Industry Typical applications Why
Food processing equipment Tanks, pipes & containers Corrosion resistance, easy to clean
Consumer appliances Sinks, refrigerators, dishwashers Durability, corrosion resistance, aesthetic appeal
Automotive Exhaust systems, trim & grilles Corrosion resistance, aesthetic appeal
Medical equipment Surgical instruments, dental instruments & implants Biocompatibility, corrosion resistance & withstands high-temperature cleaning processes
Chemical processing equipment Reactors, tanks & pipelines Corrosion resistance, stands up to a range of chemicals
Aerospace components Aircraft structures, engines High strength-to-weight ratio, corrosion resistant, thermal stability


Some of the small components made of 304 stainless steel include:

Car trim stainless steel

303 vs. 304 stainless steel properties

Except for melting point, 303 and 304 share the same properties. Why, for example, would their density be the same when they have a slightly different chemical composition? As austenitic stainless steel alloys, their crystal structure is very similar, with the atoms arranged in a regular, repeating pattern. 304 can have a little more chromium, though not always. The addition of sulfur does not affect the crystal structure or the interatomic spacing in any meaningful way. Hence, they share the same density.

303 vs. 304 stainless steel properties

303 vs. 304 stainless steel: a comparison 

You'll notice some overlap below between the content of the two stainless steel grades. Interestingly, 303 stainless steel contains more carbon, which would ordinarily mean that this grade should be stronger. The added sulfur counteracts that characteristic, which again, is what makes 304 stronger. 

Learn more about carbon steel and stainless steel in our guide, What are the differences between carbon steel and stainless steel?

Element 303 stainless steel % 304 stainless steel %
Carbon 0.10 0.07
Chromium 17 – 19 18.0 – 19.5
Nickel 8 – 10 8.0 – 10.5
Silicon 1.00 1.00
Manganese 2.00 2.00
Phosphorous 0.045 0.045
Sulfur 0.015 - 0.35 0.015
Nitrogen 0.10 0.10
Copper 1.00 -


303 vs. 304 stainless steel strength

By now you understand that the amount of sulfur in 303 stainless steel affects its toughness in order to make it readily machinable. In general, 304 is stronger than 303 stainless steel. 304 stainless steel contains a higher percentage of chromium (18-20%) and nickel (8-10.5%) than 303 stainless steel, which not only gives it superior corrosion resistance, but higher strength.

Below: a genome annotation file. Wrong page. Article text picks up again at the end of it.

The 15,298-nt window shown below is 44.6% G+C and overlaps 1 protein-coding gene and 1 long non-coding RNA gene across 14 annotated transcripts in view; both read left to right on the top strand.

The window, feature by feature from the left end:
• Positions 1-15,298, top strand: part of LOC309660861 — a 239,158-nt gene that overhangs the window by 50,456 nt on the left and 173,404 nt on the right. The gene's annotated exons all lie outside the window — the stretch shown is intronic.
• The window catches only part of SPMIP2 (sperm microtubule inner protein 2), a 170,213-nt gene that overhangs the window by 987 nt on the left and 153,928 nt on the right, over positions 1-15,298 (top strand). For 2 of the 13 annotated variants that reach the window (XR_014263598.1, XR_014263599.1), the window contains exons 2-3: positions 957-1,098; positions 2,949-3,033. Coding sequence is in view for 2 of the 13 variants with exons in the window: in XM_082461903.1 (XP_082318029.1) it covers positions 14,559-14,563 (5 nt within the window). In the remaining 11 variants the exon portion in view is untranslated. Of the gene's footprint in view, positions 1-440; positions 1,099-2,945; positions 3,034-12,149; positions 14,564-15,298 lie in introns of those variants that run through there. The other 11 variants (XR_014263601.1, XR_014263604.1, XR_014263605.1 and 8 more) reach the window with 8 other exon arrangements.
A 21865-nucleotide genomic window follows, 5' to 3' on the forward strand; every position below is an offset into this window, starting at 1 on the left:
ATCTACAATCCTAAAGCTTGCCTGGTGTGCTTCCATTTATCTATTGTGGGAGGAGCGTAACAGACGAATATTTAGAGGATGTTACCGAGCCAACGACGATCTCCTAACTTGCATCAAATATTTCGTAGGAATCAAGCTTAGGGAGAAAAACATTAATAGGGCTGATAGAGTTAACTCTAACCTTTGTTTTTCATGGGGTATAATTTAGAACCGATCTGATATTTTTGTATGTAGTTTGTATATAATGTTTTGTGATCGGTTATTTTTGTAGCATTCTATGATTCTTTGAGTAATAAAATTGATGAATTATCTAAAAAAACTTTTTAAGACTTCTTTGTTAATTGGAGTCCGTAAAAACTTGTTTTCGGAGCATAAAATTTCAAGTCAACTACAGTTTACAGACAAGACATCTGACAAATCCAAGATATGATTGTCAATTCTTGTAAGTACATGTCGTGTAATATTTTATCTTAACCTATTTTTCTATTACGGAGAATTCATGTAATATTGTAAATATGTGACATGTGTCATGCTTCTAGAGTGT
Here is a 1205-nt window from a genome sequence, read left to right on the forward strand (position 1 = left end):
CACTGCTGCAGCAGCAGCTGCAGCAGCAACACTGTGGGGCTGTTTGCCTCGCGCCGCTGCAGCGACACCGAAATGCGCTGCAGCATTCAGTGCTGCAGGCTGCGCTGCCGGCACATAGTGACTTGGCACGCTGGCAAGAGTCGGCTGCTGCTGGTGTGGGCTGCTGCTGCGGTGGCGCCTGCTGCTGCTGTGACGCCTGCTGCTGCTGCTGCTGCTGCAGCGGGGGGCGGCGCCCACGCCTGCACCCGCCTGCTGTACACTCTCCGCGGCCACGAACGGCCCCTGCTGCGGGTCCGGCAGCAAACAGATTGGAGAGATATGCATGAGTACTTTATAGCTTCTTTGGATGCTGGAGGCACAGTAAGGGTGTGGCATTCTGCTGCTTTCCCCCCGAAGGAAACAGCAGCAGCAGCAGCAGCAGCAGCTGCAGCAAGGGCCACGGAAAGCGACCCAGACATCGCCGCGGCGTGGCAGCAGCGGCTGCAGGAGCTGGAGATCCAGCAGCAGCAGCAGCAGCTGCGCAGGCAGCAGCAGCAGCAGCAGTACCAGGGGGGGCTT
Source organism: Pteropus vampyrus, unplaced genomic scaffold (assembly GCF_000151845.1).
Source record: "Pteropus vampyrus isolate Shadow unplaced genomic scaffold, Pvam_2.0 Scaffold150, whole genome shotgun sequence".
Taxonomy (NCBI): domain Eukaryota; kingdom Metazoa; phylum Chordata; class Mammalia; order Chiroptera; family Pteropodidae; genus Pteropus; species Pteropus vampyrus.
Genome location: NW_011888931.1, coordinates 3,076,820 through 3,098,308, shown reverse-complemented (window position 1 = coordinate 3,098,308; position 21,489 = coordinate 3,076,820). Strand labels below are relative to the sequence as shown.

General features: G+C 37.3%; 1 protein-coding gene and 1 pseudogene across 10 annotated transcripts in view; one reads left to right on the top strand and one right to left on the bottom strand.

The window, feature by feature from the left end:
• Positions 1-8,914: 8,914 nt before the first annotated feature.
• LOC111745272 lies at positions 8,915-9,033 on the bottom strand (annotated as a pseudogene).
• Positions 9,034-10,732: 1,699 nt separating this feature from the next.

While 303 stainless steel has slightly higher ultimate tensile strength (UTS) and yield strength than 304 due to the inclusion-forming elements sulfur and selenium, the strength of a material is not solely determined by UTS or yield strength. Other factors, such as hardness, ductility, and toughness, also play a role in determining the strength of a material. In general, 304 has better mechanical properties than 303. 

To understand the Rockwell B hardness test, see our guide, What's shore hardness and why should you care?


Properties 303 stainless steel 304 stainless steel
Ultimate Tensile Strength 100000 psi 73200 psi 
Tensile Yield Strength 60200 psi 31200 psi 
Hardness (Rockwell B) 96 96
Elongation at Break 40%  70% 


303 vs. 304 stainless steel appearance

303 and 304 have similar appearances and are often visually indistinguishable. Both alloys have a face-centered cubic crystal structure and a similar surface finish. The result is a shiny, silvery appearance with a slightly reflective surface.

However, there are some subtle differences in appearance. 303's small amounts of sulfur can give it a slightly duller look compared to 304. Additionally, 303 may exhibit visible machining marks due to its sulfur content, whereas 304 typically has a smoother, more uniform surface finish.

303 vs. 304 stainless steel differences

In summary, these are the primary characteristics of both steels:

Characteristics 303 stainless steel 304 stainless steel
Corrosion resistance Good in mildly corrosive environments Excellent
Magnetic No No
Weldability Low High
Hardens during cold forming Yes Yes
Formability Excellent Very good
Precipitation hardening stainless steels No No
Machinability (annealed) Excellent Fair
Resistance to elevated temperatures Limited High
Maximum intermittent service temperature 1400°F 1562°F